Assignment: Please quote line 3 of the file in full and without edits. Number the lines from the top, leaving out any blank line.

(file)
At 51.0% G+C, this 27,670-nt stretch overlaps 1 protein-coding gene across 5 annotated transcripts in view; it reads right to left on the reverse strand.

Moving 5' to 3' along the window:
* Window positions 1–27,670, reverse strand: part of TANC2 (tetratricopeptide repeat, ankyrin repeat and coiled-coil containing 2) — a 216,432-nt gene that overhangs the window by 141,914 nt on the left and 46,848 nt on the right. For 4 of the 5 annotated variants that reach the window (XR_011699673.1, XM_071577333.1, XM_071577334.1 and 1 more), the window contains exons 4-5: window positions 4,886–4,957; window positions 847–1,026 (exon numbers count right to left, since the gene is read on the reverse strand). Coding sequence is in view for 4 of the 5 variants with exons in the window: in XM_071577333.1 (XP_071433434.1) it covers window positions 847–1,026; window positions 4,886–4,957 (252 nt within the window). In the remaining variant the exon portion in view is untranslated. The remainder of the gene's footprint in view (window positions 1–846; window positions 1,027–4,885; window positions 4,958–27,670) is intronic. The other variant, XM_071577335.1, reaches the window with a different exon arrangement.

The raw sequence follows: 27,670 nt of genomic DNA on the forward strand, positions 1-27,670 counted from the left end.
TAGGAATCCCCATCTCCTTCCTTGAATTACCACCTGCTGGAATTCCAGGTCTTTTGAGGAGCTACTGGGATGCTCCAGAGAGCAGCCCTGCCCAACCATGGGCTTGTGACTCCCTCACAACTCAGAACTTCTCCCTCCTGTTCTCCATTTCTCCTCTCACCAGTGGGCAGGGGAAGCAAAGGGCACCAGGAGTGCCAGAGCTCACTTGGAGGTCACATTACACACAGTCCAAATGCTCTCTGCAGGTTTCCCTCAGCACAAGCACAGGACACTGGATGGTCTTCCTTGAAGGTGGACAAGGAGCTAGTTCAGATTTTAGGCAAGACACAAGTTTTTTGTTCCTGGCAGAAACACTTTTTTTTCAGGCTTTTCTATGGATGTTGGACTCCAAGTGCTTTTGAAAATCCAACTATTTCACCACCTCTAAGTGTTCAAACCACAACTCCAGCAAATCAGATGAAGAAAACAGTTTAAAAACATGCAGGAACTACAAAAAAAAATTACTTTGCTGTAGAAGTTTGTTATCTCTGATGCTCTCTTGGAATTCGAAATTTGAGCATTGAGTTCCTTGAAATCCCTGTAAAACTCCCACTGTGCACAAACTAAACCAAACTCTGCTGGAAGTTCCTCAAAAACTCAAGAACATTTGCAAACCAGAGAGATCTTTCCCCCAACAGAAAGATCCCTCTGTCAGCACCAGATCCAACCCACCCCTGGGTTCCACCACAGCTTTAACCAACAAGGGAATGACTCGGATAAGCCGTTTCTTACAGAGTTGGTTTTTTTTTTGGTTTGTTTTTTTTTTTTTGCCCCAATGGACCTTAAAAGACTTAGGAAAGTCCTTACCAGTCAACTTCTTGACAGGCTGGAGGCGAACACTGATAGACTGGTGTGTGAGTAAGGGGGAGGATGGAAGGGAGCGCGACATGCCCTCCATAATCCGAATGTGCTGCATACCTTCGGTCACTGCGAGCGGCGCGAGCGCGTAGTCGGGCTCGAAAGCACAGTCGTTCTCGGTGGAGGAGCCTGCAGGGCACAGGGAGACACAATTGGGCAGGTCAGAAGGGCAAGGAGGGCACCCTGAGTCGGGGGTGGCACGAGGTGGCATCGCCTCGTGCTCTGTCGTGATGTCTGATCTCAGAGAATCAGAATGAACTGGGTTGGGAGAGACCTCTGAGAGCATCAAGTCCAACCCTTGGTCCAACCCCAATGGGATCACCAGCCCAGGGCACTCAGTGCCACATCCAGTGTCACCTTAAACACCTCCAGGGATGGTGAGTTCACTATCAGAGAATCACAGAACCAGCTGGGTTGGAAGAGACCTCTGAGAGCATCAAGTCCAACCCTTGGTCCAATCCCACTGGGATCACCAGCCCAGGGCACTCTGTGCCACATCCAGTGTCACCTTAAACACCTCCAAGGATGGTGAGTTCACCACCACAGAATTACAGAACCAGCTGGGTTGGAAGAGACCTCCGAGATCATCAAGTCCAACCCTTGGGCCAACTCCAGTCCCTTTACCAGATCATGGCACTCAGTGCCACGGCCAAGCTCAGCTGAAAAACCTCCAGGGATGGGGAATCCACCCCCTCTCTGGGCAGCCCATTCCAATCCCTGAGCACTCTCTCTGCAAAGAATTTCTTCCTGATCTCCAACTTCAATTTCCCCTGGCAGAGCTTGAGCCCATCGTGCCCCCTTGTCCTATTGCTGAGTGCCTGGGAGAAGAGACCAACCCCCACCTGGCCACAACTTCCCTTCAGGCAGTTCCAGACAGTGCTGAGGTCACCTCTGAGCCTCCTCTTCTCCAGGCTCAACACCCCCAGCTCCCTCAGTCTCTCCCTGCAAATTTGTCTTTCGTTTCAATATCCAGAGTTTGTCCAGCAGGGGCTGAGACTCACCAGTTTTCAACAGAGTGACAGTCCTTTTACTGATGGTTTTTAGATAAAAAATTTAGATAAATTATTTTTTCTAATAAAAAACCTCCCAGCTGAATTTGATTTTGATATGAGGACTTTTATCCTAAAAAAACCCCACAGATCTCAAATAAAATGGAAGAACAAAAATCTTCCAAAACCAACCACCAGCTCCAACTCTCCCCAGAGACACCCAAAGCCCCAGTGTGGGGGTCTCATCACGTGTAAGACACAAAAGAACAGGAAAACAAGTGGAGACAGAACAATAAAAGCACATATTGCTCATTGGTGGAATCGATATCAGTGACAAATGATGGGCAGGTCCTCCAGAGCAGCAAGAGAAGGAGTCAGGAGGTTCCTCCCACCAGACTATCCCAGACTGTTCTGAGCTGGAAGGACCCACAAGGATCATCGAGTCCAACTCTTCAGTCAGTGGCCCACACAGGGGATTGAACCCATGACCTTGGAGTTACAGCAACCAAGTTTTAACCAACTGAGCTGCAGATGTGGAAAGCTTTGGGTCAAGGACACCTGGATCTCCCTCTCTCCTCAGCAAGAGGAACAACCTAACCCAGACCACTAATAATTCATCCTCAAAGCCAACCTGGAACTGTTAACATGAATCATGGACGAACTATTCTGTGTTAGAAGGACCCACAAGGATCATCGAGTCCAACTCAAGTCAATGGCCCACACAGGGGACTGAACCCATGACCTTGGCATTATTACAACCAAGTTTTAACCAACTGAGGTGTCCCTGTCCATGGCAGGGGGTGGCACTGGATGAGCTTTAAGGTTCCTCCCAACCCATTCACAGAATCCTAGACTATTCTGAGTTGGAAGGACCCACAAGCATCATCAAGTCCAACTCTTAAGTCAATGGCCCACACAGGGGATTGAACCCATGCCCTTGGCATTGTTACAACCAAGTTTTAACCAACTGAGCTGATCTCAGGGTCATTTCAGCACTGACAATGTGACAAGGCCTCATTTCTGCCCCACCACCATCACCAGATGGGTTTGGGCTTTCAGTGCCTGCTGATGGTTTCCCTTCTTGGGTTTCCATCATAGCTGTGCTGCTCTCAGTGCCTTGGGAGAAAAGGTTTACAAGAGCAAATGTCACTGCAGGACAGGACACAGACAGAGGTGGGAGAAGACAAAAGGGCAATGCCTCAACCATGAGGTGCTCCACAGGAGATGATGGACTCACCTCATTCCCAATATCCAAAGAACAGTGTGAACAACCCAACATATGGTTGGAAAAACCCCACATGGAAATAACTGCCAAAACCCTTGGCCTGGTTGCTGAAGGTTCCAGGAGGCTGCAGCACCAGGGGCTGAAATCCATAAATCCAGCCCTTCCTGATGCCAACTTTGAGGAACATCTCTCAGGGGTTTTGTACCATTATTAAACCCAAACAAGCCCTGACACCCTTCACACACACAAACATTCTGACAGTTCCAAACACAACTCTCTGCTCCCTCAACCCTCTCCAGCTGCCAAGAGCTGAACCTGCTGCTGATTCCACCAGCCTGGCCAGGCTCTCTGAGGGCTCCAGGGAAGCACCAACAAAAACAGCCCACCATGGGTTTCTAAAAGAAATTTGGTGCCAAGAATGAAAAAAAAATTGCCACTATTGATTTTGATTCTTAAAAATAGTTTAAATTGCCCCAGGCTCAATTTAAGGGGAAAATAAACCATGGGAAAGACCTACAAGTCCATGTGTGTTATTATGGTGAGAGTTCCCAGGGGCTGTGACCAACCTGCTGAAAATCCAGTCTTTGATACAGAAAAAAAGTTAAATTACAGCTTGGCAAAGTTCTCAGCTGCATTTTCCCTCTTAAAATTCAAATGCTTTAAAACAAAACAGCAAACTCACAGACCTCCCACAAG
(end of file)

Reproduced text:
* Window positions 1–27,670, reverse strand: part of TANC2 (tetratricopeptide repeat, ankyrin repeat and coiled-coil containing 2) — a 216,432-nt gene that overhangs the window by 141,914 nt on the left and 46,848 nt on the right. For 4 of the 5 annotated variants that reach the window (XR_011699673.1, XM_071577333.1, XM_071577334.1 and 1 more), the window contains exons 4-5: window positions 4,886–4,957; window positions 847–1,026 (exon numbers count right to left, since the gene is read on the reverse strand). Coding sequence is in view for 4 of the 5 variants with exons in the window: in XM_071577333.1 (XP_071433434.1) it covers window positions 847–1,026; window positions 4,886–4,957 (252 nt within the window). In the remaining variant the exon portion in view is untranslated. The remainder of the gene's footprint in view (window positions 1–846; window positions 1,027–4,885; window positions 4,958–27,670) is intronic. The other variant, XM_071577335.1, reaches the window with a different exon arrangement.